No. 1 seed Terps squander three-goal lead, lose 5-4 in NCAA men's soccer tournament

The Washington Post
The Maryland soccer team lost for the first time all season in utterly shocking fashion in the NCAA tourney.

A top-ranked, top-seeded, undefeated soccer team with 15 consecutive victories led by three goals with about 20 minutes left at home Sunday against a typically low-scoring opponent ... and lost.

Providence 5, Maryland 4.

“This one is hard to process,” Terrapins Coach Sasho Cirovski said, his frozen gaze the result of more than the biting cold at Ludwig Field. “It’s almost too unimaginable, too unbelievable to see it unfold before your own eyes. We knew this was a game, with the wind swirling, that there could be a lot of crazy things happen, but I didn’t imagine anything this crazy.”

The Terrapins (18-1-2) led the NCAA tournament second-round match, 4-1, before conceding two goals in a 36-second span of the 70th minute, then the equalizer in the 75th, then the tiebreaker in the 82nd on a corner kick that looped over the goalkeeper’s head and caromed in off the back post.

And with that, one of the most astonishing collapses in soccer, at any level, was complete.

Poised for its first national trophy in eight years, the Big Ten regular season and tournament champions were done after one game in NCAA competition. They had not lost in regulation since October 2015 and, with Amar Sejdic scoring twice and Gordon Wild and Eryk Williamson notching one apiece, the Terrapins seemed on their way to the round of 16.

But in the swirl of wind and cold, the Friars (14-6-0) staged an epic, improbable comeback. They had scored only 24 goals all season, three in a match just once. Maryland hadn’t allowed five or more in a game since Cirovski’s first season, in 1993.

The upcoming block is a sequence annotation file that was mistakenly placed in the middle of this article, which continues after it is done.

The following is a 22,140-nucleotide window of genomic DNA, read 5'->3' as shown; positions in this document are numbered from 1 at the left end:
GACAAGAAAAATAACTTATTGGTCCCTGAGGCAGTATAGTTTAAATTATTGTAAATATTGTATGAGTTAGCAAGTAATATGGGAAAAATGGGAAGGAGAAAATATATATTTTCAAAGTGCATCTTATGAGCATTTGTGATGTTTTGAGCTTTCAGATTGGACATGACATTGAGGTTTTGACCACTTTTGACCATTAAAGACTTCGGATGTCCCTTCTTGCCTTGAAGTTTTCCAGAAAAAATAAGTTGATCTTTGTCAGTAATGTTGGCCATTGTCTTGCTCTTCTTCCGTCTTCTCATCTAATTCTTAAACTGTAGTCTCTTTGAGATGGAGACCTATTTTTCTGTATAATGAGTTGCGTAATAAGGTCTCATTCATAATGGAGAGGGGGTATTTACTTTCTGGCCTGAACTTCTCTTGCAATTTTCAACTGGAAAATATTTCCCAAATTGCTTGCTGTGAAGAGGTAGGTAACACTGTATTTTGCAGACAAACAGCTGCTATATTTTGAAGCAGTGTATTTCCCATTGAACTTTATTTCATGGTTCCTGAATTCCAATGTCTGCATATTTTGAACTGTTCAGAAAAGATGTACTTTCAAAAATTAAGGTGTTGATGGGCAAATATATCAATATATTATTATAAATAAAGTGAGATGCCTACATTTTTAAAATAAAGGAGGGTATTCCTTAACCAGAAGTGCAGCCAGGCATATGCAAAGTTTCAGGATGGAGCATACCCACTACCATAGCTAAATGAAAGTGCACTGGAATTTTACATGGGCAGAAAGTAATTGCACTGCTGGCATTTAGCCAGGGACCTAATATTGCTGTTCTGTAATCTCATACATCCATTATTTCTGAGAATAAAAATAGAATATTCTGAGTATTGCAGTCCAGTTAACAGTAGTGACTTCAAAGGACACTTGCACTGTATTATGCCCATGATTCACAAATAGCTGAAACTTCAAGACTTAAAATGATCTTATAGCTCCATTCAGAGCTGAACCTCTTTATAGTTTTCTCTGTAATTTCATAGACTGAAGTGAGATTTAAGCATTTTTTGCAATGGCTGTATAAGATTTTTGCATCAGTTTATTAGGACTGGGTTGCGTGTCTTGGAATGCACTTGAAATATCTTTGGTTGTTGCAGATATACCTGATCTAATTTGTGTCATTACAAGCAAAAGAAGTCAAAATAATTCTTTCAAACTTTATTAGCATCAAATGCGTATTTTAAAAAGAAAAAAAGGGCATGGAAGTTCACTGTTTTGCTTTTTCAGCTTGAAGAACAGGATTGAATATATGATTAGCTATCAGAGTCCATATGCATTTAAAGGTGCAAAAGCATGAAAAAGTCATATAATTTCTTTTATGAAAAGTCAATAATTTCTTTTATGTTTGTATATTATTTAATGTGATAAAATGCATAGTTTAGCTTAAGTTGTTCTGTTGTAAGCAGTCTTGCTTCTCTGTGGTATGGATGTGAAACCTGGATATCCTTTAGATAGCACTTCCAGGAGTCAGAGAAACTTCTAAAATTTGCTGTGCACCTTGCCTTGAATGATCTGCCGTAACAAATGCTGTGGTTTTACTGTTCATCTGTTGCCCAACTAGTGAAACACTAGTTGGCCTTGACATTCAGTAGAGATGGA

“I would’ve bet my own life my team wouldn’t give up five goals at home,” he said. “I’m glad I didn’t.”

The Providence goals were not tap-ins, either. Julian Gressel scored his second of the game with an angled, near-post rocket. Nick Sailor used the outside of his foot to send a 25-yard shot bending into the far top corner. Steve Kilday blasted a one-timer through traffic from 23 yards.

And Joao Serrano hooked the corner kick over Cody Niedermeier for an “Olimpico” — a goal directly off a corner kick.

The last three were by players who hadn’t previously scored this year.

“After the second goal, everything was calm,” Sejdic said. “But after the third goal, it was hard to believe. . . . I thought we had the control of the game. Everyone could kind of feel the momentum change.”

Despite their unbeaten record, the Terrapins had been living dangerously all autumn: nine consecutive one-goal victories and six overtime triumphs overall. The Friars were dangerous in the first half and, even after falling behind 2-1 at halftime and 4-1 nine minutes into the second half, they kept their heads up and feet flying.

“We knew if we get a goal,” Gressel said, “maybe they start to shake a little bit.”

Cirovski said his team would have benefited from losing in the regular season.

“I’ve often said during the year I wish we would lose one just so we can feel the hurt and understand how to close out some of these games,” he said. “But when you’re in it, you never want to lose one. Unfortunately now we’re feeling that pain, but there’s nothing we can do about it.”

Everything was flowing Maryland’s way: Wild scored on a free kick from 30-plus yards and, after Gressel’s first goal, Sejdic’s 40-yard free kick got caught in the wind and dipped over goalkeeper Colin Miller. Sejdic scored on an 18-yard volley in the 51st minute and Williamson kissed in a 10-yard shot off the post.

“We had a remarkable regular season and a great [Big Ten] tournament,” Wild said, “but no one expected this outcome.”

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